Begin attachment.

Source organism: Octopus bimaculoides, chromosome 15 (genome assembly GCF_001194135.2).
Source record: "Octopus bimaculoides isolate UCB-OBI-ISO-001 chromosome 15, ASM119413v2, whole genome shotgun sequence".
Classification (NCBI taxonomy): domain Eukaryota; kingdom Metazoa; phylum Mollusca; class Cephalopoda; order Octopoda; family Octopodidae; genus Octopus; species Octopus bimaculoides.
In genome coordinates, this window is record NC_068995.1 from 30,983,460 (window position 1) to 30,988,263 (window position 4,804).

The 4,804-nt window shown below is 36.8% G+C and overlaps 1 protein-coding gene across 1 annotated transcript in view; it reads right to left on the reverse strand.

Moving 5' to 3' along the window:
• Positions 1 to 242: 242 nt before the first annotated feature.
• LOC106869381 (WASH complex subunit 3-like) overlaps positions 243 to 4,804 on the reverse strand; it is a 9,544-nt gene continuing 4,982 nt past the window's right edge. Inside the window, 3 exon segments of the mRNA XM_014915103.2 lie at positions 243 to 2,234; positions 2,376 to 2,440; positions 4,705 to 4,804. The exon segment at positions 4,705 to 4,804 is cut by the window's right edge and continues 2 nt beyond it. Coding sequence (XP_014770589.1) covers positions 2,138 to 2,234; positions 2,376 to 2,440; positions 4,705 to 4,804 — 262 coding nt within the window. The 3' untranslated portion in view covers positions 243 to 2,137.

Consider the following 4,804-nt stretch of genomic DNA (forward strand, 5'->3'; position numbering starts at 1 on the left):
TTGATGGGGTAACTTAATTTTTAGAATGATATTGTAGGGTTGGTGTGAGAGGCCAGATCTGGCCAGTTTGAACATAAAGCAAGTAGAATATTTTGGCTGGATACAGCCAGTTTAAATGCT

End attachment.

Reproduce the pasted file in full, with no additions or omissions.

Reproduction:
Source organism: Octopus bimaculoides, chromosome 15 (genome assembly GCF_001194135.2).
Source record: "Octopus bimaculoides isolate UCB-OBI-ISO-001 chromosome 15, ASM119413v2, whole genome shotgun sequence".
Classification (NCBI taxonomy): domain Eukaryota; kingdom Metazoa; phylum Mollusca; class Cephalopoda; order Octopoda; family Octopodidae; genus Octopus; species Octopus bimaculoides.
In genome coordinates, this window is record NC_068995.1 from 30,983,460 (window position 1) to 30,988,263 (window position 4,804).

The 4,804-nt window shown below is 36.8% G+C and overlaps 1 protein-coding gene across 1 annotated transcript in view; it reads right to left on the reverse strand.

Moving 5' to 3' along the window:
• Positions 1 to 242: 242 nt before the first annotated feature.
• LOC106869381 (WASH complex subunit 3-like) overlaps positions 243 to 4,804 on the reverse strand; it is a 9,544-nt gene continuing 4,982 nt past the window's right edge. Inside the window, 3 exon segments of the mRNA XM_014915103.2 lie at positions 243 to 2,234; positions 2,376 to 2,440; positions 4,705 to 4,804. The exon segment at positions 4,705 to 4,804 is cut by the window's right edge and continues 2 nt beyond it. Coding sequence (XP_014770589.1) covers positions 2,138 to 2,234; positions 2,376 to 2,440; positions 4,705 to 4,804 — 262 coding nt within the window. The 3' untranslated portion in view covers positions 243 to 2,137.

Consider the following 4,804-nt stretch of genomic DNA (forward strand, 5'->3'; position numbering starts at 1 on the left):
TTGATGGGGTAACTTAATTTTTAGAATGATATTGTAGGGTTGGTGTGAGAGGCCAGATCTGGCCAGTTTGAACATAAAGCAAGTAGAATATTTTGGCTGGATACAGCCAGTTTAAATGCT